Cyanobacterial neurotoxin BMAA in ALS and Alzheimer's disease.
ABSTRACT The aim of this study was to screen for and quantify the neurotoxic amino acid beta-N-methylamino-L-alanine (BMAA) in a cohort of autopsy specimens taken from Alzheimer's disease (AD), amyotrophic lateral sclerosis (ALS), Huntington's disease (HD), and non-neurological controls. BMAA is produced by cyanobacteria found in a variety of freshwater, marine, and terrestrial habitats. The possibility of geographically broad human exposure to BMAA had been suggested by the discovery of BMAA in brain tissues of Chamorro patients with ALS/Parkinsonism dementia complex from Guam and more recently in AD patients from North America. These observations warranted an independent study of possible BMAA exposures outside of the Guam ecosystem.
Postmortem brain specimens were taken from neuropathologically confirmed cases of 13 ALS, 12 AD, 8 HD patients, and 12 age-matched non-neurological controls. BMAA was quantified using a validated fluorescent HPLC method previously used to detect BMAA in patients from Guam. Tandem mass spectrometric (MS) analysis was carried out to confirm the identification of BMAA in neurological specimens.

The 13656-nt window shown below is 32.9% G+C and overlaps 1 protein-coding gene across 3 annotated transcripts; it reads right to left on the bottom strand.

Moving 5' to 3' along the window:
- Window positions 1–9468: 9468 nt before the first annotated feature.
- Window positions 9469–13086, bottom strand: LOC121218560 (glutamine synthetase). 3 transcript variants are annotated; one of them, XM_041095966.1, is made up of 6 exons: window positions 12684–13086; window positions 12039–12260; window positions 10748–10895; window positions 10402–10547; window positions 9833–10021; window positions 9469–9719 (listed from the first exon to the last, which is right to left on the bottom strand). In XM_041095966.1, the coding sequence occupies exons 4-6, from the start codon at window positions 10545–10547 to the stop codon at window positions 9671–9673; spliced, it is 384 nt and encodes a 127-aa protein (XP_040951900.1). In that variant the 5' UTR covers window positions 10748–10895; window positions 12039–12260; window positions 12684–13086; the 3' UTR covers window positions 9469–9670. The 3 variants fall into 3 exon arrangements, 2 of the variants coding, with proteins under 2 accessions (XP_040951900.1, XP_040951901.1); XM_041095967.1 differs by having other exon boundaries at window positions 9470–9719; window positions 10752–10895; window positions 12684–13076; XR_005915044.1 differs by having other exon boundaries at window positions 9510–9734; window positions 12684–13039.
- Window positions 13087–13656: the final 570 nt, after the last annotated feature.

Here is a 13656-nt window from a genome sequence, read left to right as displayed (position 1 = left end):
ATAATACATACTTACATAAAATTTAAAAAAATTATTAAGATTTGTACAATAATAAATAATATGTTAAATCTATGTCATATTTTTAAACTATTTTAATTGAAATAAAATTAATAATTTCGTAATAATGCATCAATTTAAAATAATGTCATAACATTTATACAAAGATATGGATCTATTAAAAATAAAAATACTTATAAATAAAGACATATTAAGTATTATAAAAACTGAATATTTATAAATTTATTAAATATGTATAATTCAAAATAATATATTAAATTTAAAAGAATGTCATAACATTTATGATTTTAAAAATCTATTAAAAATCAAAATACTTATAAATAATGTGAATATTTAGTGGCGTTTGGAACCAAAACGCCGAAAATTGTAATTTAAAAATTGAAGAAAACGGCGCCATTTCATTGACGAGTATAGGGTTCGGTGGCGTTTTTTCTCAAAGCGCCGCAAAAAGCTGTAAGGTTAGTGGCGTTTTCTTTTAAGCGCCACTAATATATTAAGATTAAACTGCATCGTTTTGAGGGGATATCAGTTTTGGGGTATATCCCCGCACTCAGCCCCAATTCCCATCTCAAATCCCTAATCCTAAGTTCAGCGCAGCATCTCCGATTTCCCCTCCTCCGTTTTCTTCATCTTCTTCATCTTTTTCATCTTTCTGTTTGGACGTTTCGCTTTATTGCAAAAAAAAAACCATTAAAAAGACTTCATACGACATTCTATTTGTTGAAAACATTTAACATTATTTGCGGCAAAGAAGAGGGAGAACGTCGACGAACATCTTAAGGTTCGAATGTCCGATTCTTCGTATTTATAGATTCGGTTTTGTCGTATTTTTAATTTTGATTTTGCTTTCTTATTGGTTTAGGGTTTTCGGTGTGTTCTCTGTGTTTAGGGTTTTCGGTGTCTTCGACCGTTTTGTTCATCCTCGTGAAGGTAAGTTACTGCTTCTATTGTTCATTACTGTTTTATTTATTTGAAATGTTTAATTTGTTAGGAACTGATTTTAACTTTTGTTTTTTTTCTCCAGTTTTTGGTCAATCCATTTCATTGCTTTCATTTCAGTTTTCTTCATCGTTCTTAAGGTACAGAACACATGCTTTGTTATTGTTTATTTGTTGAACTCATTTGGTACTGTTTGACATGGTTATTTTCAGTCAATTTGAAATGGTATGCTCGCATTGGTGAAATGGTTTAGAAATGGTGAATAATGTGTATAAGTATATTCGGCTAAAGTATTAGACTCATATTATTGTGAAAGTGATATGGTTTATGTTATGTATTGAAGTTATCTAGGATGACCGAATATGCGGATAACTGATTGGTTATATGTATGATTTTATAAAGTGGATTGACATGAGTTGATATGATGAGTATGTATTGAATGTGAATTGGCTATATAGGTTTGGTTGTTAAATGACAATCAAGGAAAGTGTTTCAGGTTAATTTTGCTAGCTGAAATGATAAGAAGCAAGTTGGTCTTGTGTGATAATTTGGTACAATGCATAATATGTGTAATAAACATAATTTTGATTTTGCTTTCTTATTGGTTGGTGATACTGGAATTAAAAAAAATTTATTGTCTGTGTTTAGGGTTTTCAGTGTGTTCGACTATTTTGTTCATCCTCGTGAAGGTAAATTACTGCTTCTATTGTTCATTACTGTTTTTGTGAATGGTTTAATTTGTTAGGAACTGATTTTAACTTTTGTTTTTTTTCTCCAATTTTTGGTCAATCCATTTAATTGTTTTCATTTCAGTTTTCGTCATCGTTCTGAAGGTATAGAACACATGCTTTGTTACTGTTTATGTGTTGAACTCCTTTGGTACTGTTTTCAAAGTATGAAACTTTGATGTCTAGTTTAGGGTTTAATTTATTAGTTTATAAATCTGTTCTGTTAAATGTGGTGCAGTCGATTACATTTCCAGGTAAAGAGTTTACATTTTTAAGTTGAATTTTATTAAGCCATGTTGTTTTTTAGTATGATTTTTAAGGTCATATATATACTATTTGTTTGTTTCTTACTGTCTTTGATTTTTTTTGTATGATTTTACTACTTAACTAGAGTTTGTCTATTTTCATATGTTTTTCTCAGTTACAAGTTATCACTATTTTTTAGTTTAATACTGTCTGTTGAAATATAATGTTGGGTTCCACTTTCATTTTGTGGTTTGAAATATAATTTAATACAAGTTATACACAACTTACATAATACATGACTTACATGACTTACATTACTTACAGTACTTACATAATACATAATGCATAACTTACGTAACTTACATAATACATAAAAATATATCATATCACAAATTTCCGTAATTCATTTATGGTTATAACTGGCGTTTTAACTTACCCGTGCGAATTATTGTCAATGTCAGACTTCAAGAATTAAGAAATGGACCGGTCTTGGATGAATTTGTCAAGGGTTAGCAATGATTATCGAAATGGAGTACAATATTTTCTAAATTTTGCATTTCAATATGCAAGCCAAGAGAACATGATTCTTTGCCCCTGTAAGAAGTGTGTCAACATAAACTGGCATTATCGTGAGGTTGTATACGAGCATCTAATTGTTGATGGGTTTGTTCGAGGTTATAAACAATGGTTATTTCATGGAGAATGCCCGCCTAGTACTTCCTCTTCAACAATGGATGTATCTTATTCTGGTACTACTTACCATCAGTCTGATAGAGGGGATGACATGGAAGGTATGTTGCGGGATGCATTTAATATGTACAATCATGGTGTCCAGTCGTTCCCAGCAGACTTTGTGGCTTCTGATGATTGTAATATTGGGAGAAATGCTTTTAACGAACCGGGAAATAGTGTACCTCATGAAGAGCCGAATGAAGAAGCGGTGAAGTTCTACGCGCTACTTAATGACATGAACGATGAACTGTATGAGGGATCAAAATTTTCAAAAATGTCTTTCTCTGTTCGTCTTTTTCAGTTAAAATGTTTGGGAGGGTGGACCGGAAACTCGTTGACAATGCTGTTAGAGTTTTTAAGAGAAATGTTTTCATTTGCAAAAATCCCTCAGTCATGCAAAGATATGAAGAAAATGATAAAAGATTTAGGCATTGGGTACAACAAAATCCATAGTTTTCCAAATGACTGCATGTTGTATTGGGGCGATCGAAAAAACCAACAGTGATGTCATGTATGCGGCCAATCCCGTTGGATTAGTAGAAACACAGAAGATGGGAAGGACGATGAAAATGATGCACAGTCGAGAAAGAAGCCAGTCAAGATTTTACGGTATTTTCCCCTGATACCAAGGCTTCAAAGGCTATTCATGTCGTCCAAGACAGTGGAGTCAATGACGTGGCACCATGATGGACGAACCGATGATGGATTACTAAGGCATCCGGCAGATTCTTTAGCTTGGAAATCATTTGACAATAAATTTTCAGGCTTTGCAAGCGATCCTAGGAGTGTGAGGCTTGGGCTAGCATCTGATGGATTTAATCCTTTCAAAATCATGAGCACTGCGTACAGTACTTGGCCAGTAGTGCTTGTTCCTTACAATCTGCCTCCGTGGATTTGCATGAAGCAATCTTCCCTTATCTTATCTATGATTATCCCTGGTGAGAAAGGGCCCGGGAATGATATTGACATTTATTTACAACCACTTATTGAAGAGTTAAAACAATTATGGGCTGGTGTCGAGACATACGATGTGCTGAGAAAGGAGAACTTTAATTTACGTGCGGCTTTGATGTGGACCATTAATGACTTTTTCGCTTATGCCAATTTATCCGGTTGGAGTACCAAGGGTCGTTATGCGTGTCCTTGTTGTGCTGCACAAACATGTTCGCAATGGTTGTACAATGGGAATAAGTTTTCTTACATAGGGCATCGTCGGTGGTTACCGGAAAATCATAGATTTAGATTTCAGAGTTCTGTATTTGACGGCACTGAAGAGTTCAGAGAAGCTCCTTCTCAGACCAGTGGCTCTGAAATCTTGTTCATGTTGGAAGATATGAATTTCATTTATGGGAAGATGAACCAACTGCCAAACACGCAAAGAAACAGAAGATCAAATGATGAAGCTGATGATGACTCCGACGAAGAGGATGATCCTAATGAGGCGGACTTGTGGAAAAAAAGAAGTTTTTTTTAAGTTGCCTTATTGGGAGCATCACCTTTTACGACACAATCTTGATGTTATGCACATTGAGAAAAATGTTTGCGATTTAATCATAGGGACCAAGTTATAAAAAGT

We detected and quantified BMAA in neuroproteins from postmortem brain tissue of patients from the United States who died with sporadic AD and ALS but not HD. Incidental detections observed in two out of the 24 regions were analyzed from the controls. The concentrations of BMAA were below what had been reported previously in Chamarro ALS/ Parkinsonism dementia complex patients, but demonstrated a twofold range across disease and regional brain area comparisons. The presence of BMAA in these patients was confirmed by triple quadrupole liquid chromatography/mass spectrometry/mass spectrometry.